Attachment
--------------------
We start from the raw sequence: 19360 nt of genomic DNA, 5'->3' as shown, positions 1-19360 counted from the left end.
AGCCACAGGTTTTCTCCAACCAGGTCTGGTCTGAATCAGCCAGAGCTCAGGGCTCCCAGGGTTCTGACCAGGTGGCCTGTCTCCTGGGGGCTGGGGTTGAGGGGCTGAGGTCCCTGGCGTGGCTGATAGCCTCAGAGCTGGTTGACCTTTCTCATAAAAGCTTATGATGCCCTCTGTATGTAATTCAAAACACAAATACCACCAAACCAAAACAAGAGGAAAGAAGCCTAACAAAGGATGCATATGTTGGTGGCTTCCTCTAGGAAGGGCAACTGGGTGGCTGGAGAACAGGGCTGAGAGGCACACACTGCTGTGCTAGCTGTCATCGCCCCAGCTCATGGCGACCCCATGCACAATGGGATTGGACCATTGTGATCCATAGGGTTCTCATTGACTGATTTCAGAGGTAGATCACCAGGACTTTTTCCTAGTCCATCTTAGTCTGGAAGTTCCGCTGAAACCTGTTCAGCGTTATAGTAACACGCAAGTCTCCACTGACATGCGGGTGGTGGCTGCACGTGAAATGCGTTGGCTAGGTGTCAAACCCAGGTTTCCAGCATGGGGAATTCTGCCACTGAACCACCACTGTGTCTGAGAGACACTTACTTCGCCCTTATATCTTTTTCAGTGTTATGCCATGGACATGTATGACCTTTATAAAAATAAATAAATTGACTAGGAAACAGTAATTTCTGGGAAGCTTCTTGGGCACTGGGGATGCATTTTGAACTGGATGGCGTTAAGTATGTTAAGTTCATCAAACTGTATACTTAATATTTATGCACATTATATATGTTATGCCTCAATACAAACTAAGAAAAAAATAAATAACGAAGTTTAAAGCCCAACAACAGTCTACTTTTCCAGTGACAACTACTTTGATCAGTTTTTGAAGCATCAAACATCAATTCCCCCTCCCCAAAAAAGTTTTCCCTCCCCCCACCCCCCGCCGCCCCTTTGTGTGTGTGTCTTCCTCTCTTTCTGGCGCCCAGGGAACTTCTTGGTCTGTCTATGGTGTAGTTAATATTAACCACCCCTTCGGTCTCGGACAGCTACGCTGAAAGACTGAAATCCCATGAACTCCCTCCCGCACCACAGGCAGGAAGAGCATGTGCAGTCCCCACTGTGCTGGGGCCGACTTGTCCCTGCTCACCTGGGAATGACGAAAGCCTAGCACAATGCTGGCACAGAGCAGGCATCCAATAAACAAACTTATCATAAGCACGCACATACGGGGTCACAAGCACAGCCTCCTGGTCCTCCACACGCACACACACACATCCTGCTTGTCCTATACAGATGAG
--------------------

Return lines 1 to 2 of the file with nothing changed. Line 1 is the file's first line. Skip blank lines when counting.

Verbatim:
We start from the raw sequence: 19360 nt of genomic DNA, 5'->3' as shown, positions 1-19360 counted from the left end.
AGCCACAGGTTTTCTCCAACCAGGTCTGGTCTGAATCAGCCAGAGCTCAGGGCTCCCAGGGTTCTGACCAGGTGGCCTGTCTCCTGGGGGCTGGGGTTGAGGGGCTGAGGTCCCTGGCGTGGCTGATAGCCTCAGAGCTGGTTGACCTTTCTCATAAAAGCTTATGATGCCCTCTGTATGTAATTCAAAACACAAATACCACCAAACCAAAACAAGAGGAAAGAAGCCTAACAAAGGATGCATATGTTGGTGGCTTCCTCTAGGAAGGGCAACTGGGTGGCTGGAGAACAGGGCTGAGAGGCACACACTGCTGTGCTAGCTGTCATCGCCCCAGCTCATGGCGACCCCATGCACAATGGGATTGGACCATTGTGATCCATAGGGTTCTCATTGACTGATTTCAGAGGTAGATCACCAGGACTTTTTCCTAGTCCATCTTAGTCTGGAAGTTCCGCTGAAACCTGTTCAGCGTTATAGTAACACGCAAGTCTCCACTGACATGCGGGTGGTGGCTGCACGTGAAATGCGTTGGCTAGGTGTCAAACCCAGGTTTCCAGCATGGGGAATTCTGCCACTGAACCACCACTGTGTCTGAGAGACACTTACTTCGCCCTTATATCTTTTTCAGTGTTATGCCATGGACATGTATGACCTTTATAAAAATAAATAAATTGACTAGGAAACAGTAATTTCTGGGAAGCTTCTTGGGCACTGGGGATGCATTTTGAACTGGATGGCGTTAAGTATGTTAAGTTCATCAAACTGTATACTTAATATTTATGCACATTATATATGTTATGCCTCAATACAAACTAAGAAAAAAATAAATAACGAAGTTTAAAGCCCAACAACAGTCTACTTTTCCAGTGACAACTACTTTGATCAGTTTTTGAAGCATCAAACATCAATTCCCCCTCCCCAAAAAAGTTTTCCCTCCCCCCACCCCCCGCCGCCCCTTTGTGTGTGTGTCTTCCTCTCTTTCTGGCGCCCAGGGAACTTCTTGGTCTGTCTATGGTGTAGTTAATATTAACCACCCCTTCGGTCTCGGACAGCTACGCTGAAAGACTGAAATCCCATGAACTCCCTCCCGCACCACAGGCAGGAAGAGCATGTGCAGTCCCCACTGTGCTGGGGCCGACTTGTCCCTGCTCACCTGGGAATGACGAAAGCCTAGCACAATGCTGGCACAGAGCAGGCATCCAATAAACAAACTTATCATAAGCACGCACATACGGGGTCACAAGCACAGCCTCCTGGTCCTCCACACGCACACACACACATCCTGCTTGTCCTATACAGATGAG